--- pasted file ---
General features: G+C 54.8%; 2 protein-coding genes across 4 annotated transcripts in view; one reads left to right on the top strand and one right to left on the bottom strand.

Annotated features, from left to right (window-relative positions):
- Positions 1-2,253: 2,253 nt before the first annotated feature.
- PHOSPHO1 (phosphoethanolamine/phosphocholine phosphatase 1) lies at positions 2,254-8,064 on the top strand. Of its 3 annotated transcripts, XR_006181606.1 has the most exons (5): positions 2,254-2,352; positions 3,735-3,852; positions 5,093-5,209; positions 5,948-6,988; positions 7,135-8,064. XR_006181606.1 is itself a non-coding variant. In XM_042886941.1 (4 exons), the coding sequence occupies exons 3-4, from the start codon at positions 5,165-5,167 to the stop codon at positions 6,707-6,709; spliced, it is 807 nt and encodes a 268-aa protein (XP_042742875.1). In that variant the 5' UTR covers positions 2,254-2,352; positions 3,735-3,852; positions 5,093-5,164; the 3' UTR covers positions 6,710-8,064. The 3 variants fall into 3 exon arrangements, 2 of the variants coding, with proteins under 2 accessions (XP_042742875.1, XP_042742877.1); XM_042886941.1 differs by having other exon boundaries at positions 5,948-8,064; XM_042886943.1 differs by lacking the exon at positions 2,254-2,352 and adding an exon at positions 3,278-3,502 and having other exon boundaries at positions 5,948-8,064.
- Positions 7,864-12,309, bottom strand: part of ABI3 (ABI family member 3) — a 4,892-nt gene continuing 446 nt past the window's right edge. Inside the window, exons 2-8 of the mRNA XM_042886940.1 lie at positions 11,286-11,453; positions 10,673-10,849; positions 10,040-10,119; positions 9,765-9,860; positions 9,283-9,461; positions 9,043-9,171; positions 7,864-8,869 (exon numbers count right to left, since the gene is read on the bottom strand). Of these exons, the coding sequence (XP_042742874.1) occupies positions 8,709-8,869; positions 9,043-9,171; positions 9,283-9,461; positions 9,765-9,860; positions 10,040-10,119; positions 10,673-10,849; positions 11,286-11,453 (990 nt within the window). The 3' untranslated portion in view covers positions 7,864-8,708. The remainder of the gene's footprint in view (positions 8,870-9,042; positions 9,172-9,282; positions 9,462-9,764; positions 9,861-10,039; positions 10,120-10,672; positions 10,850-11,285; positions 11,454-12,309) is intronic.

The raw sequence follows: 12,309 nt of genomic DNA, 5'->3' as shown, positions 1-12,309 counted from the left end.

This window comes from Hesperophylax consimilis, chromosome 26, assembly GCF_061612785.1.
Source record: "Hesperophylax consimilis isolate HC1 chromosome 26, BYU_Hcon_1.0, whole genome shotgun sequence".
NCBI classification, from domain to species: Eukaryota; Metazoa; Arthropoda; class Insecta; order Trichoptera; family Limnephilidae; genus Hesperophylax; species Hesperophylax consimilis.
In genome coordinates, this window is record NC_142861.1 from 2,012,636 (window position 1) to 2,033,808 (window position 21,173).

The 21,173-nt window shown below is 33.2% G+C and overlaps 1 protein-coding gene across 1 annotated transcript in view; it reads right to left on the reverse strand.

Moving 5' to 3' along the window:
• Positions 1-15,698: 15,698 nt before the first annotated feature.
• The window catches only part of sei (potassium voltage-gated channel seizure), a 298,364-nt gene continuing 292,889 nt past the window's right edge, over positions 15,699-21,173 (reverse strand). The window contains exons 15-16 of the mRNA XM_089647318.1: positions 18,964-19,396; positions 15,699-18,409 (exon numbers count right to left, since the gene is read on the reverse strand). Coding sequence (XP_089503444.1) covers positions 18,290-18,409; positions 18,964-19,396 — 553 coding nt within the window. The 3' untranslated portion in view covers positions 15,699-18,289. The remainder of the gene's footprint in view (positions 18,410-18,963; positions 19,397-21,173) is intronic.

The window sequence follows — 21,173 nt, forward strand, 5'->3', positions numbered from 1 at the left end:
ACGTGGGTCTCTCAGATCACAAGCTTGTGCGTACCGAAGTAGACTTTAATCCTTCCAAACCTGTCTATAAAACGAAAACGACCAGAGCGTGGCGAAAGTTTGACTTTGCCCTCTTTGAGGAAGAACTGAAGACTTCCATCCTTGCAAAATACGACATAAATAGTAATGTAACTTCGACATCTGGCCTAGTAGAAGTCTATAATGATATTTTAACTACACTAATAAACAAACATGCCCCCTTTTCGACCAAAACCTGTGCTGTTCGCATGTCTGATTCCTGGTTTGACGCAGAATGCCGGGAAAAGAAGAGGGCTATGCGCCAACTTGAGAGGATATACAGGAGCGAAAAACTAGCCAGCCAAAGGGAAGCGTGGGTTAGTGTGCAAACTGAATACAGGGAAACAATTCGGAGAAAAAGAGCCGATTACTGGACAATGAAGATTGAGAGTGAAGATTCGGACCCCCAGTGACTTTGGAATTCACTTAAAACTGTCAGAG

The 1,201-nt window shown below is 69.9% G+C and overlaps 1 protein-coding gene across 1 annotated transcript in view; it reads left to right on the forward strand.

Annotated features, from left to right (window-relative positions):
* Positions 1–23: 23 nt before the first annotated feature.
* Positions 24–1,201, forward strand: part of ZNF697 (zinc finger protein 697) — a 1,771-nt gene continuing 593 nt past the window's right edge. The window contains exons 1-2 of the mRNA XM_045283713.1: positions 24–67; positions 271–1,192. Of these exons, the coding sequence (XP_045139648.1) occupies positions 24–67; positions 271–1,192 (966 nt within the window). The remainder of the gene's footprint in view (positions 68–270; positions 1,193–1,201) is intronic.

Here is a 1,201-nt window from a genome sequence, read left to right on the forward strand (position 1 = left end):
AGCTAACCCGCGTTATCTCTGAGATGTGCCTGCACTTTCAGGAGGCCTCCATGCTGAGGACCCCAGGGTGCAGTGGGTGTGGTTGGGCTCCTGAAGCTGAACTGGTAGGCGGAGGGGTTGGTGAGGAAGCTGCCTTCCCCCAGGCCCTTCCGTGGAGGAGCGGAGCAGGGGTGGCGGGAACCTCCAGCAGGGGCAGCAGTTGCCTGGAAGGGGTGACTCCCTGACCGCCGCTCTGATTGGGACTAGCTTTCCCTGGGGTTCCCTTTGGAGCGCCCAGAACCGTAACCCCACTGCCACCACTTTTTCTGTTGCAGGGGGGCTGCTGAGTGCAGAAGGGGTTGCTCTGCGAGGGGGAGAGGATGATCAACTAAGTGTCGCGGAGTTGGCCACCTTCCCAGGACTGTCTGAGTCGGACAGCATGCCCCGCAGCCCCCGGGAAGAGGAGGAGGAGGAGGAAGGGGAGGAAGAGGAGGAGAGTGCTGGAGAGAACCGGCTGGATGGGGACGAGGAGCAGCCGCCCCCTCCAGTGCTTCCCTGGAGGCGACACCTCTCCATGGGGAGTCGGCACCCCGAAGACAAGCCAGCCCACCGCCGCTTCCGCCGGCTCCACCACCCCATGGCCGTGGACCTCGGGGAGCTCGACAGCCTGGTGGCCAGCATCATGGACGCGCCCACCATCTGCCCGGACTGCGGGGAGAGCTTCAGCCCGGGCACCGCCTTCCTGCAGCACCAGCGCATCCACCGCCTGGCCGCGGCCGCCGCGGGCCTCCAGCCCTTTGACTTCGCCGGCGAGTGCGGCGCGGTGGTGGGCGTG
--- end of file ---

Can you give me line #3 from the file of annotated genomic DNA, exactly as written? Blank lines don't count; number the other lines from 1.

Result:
- Positions 1-2,253: 2,253 nt before the first annotated feature.